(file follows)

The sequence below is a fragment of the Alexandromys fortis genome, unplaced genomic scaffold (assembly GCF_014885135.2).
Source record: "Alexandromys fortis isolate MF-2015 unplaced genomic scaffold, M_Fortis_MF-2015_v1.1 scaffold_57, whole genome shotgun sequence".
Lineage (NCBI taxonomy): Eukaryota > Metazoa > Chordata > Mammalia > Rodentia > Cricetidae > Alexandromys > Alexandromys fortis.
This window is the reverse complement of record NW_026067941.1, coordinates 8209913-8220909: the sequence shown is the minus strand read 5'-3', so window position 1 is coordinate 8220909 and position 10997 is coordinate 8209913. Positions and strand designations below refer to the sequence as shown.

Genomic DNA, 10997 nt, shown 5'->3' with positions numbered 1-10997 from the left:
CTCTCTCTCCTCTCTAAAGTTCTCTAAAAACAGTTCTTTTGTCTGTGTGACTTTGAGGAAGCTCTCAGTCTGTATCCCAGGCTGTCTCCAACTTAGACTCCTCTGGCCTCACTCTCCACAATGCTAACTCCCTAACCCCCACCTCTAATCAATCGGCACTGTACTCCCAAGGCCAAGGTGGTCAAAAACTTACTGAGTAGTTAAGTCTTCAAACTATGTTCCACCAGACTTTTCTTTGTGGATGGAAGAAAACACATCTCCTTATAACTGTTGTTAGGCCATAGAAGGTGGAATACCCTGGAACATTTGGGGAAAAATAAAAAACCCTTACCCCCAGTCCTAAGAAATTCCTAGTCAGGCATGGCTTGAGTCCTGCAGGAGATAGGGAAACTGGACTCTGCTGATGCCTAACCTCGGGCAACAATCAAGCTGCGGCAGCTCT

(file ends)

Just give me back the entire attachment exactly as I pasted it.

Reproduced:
The sequence below is a fragment of the Alexandromys fortis genome, unplaced genomic scaffold (assembly GCF_014885135.2).
Source record: "Alexandromys fortis isolate MF-2015 unplaced genomic scaffold, M_Fortis_MF-2015_v1.1 scaffold_57, whole genome shotgun sequence".
Lineage (NCBI taxonomy): Eukaryota > Metazoa > Chordata > Mammalia > Rodentia > Cricetidae > Alexandromys > Alexandromys fortis.
This window is the reverse complement of record NW_026067941.1, coordinates 8209913-8220909: the sequence shown is the minus strand read 5'-3', so window position 1 is coordinate 8220909 and position 10997 is coordinate 8209913. Positions and strand designations below refer to the sequence as shown.

Genomic DNA, 10997 nt, shown 5'->3' with positions numbered 1-10997 from the left:
CTCTCTCTCCTCTCTAAAGTTCTCTAAAAACAGTTCTTTTGTCTGTGTGACTTTGAGGAAGCTCTCAGTCTGTATCCCAGGCTGTCTCCAACTTAGACTCCTCTGGCCTCACTCTCCACAATGCTAACTCCCTAACCCCCACCTCTAATCAATCGGCACTGTACTCCCAAGGCCAAGGTGGTCAAAAACTTACTGAGTAGTTAAGTCTTCAAACTATGTTCCACCAGACTTTTCTTTGTGGATGGAAGAAAACACATCTCCTTATAACTGTTGTTAGGCCATAGAAGGTGGAATACCCTGGAACATTTGGGGAAAAATAAAAAACCCTTACCCCCAGTCCTAAGAAATTCCTAGTCAGGCATGGCTTGAGTCCTGCAGGAGATAGGGAAACTGGACTCTGCTGATGCCTAACCTCGGGCAACAATCAAGCTGCGGCAGCTCT